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Dancing cancer, masked Grim Reaper visit Fringe Fest

Eclectic festival continues until Sept. 18

The Vancouver International Fringe Festival runs until Sept. 18. For more information, go to

This Is Cancer

At Performance Works

Sept. 15, 16 and 17

Dont be afraid of this show: its amazingly funny and cathartic for all of us who are scared witless by the C word. Creator/performer Bruce Horakas a character called Canceris rigged out in an outrageous, shiny, skin-coloured, body-hugging spandex body suit with huge tumors bulging out here and there. A cancer survivor himself, Horak is utterly irreverent and engaging in a sly, sinister way. He singsaccompanied by a trio called the Inoperablesand dances, or something approaching dance, but best of all he eventually invites someone from the audience to come up and settle some scores on behalf of us all. The afternoon I attended, a very fit, very determined young woman beat the tar out of him with a spongy noodle. And the crowd went wild. Horak, on a serious note, makes an interesting observation: death by canceras opposed to simply dropping deadgives us time to say our farewells to those who enriched and enlivened our lives. Not a good reason to start smoking or to continue working in an asbestos plant but possibly the only good thing one can say about the Big Bad C.


Grim and Fischer

At Performance Works

Sept. 16 and 18

In oversize, full-face masks, Kate Braidwood and Andrew Phoenix weave a wondrous tale about old-but-feisty Mrs. Fischer facing off against Grim (a.k.a. The Grim Reaper). Its wordless, but with a slight tilt of the head or flicker of the hand, we all know what the old gal or Grim would be saying. Were all rooting for Granny Fischer as she outwits death (by hiding in the bathroom) or hitting him with a frying pan. Like Rocky, she works out and prepares for a high noon showdown, which comes with a sweet twist and one last, motor-revving fling. But death and taxes do catch up with all of us; Braidwood and Phoenix make this moment poignant, not tragic, and we just know that Mrs. Fischer is looking forward to meeting up again with dear departed Mr. Fischer in whose jacket she wraps herself. Poetry without words; simple and simply beautiful.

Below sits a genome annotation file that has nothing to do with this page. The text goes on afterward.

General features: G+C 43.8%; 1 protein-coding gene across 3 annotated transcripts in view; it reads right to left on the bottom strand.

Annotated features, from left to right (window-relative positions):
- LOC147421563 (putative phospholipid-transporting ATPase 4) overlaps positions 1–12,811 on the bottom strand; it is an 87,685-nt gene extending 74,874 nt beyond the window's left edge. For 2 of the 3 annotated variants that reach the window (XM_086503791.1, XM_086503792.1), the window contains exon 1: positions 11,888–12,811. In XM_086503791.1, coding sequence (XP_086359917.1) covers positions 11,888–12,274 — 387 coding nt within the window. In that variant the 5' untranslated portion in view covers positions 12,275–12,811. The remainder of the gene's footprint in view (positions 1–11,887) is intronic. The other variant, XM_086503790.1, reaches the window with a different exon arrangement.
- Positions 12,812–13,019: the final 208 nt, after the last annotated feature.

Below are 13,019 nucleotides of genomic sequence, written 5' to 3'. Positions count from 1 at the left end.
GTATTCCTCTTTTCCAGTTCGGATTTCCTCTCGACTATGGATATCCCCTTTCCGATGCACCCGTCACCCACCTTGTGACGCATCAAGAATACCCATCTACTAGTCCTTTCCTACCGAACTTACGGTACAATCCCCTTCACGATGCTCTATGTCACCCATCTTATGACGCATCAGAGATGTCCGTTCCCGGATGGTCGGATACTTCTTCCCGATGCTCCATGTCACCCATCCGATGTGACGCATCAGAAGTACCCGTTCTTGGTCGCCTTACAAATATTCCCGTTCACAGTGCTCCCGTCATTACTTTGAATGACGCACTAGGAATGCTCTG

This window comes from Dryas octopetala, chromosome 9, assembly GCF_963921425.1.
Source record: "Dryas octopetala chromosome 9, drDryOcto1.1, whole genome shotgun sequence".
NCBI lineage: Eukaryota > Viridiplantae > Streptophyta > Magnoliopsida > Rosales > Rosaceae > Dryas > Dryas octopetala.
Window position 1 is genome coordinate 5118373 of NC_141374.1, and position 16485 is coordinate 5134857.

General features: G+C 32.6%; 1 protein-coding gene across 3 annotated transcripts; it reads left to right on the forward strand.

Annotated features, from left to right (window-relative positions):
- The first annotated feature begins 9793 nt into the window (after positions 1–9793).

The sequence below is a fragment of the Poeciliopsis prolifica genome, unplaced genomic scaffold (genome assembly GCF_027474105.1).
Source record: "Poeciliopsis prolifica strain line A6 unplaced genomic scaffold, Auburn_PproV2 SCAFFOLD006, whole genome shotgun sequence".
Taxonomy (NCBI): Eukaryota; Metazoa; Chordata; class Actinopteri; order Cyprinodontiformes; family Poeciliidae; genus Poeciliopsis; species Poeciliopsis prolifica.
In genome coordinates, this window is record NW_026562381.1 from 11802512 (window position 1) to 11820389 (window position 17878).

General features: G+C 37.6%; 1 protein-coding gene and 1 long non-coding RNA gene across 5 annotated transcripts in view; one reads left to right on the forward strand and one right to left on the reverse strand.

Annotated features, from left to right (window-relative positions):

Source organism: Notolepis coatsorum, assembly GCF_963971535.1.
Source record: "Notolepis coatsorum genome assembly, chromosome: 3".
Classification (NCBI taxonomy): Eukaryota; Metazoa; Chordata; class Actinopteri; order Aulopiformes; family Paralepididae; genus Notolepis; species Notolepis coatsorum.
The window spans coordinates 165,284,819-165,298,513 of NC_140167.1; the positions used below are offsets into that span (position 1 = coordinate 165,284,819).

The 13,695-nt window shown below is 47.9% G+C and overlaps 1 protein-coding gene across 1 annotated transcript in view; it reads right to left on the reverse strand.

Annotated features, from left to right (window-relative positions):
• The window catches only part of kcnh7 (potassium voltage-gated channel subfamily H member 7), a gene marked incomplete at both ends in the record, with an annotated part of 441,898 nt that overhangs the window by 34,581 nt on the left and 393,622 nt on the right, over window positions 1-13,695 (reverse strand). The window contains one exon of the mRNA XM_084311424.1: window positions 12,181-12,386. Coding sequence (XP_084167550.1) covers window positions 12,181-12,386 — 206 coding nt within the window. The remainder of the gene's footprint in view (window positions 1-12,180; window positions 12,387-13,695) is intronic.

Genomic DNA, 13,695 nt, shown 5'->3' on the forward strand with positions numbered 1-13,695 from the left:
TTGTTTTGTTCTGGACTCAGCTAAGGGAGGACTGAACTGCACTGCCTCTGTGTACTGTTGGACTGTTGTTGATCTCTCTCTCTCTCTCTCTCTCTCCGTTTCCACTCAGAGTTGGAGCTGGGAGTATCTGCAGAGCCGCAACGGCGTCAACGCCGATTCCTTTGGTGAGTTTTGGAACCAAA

Sally Lives Here

At The Cultch

Sept. 17 and 18

Written and performed by Lynna Goldhar Smith and directed by Sarah Rodgers, Sally Lives Here is a made in B.C. show. Smith, as mid-30s Sally, refers to Kamloops, 100 Mile House, Prince George, Rivers Inlet and, closer to home, Kitsilano. But Smith cuts right to the bone when the houses around Aunt Phoebes (where Sally has been living) are being bulldozed to make way for condos. Somehow, though, its hard to relate to wide-eyed, child-like Sally. Were not sure if shes mentally challenged or just guileless. But how can she have just suddenly noticed scratchy old Phoebe hasnt been paying her property taxes for enough years to allow foreclosure? Sally doesnt appear to have any sort of job so has she been freeloading off the old gal all this time? The elderly aunt is scheduled to go into a care facility but where will Sally go? Smith plays all the roles from Phoebe to Sals old flame Louie and she does it well. Its telling, however, that Aunt Phoebe, whom we never see, piques our interest more than Sally.